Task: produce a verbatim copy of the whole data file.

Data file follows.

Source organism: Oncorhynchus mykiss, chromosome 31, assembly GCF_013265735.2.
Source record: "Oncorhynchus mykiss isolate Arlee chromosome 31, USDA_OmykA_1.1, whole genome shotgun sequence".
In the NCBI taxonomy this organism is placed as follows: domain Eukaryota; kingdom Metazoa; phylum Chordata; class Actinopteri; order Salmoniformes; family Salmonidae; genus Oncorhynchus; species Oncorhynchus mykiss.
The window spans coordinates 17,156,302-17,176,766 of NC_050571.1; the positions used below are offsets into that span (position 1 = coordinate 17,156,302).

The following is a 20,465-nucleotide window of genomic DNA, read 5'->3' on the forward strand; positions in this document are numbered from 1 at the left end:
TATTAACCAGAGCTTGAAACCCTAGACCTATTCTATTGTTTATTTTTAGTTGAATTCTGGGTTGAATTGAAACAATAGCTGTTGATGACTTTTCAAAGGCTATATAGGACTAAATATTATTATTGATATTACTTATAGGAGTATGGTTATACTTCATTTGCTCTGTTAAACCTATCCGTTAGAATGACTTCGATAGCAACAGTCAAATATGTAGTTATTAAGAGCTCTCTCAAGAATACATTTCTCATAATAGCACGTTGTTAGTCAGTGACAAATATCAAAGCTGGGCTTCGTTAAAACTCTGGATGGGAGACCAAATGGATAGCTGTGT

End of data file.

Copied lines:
Source organism: Oncorhynchus mykiss, chromosome 31, assembly GCF_013265735.2.
Source record: "Oncorhynchus mykiss isolate Arlee chromosome 31, USDA_OmykA_1.1, whole genome shotgun sequence".
In the NCBI taxonomy this organism is placed as follows: domain Eukaryota; kingdom Metazoa; phylum Chordata; class Actinopteri; order Salmoniformes; family Salmonidae; genus Oncorhynchus; species Oncorhynchus mykiss.
The window spans coordinates 17,156,302-17,176,766 of NC_050571.1; the positions used below are offsets into that span (position 1 = coordinate 17,156,302).

The following is a 20,465-nucleotide window of genomic DNA, read 5'->3' on the forward strand; positions in this document are numbered from 1 at the left end:
TATTAACCAGAGCTTGAAACCCTAGACCTATTCTATTGTTTATTTTTAGTTGAATTCTGGGTTGAATTGAAACAATAGCTGTTGATGACTTTTCAAAGGCTATATAGGACTAAATATTATTATTGATATTACTTATAGGAGTATGGTTATACTTCATTTGCTCTGTTAAACCTATCCGTTAGAATGACTTCGATAGCAACAGTCAAATATGTAGTTATTAAGAGCTCTCTCAAGAATACATTTCTCATAATAGCACGTTGTTAGTCAGTGACAAATATCAAAGCTGGGCTTCGTTAAAACTCTGGATGGGAGACCAAATGGATAGCTGTGT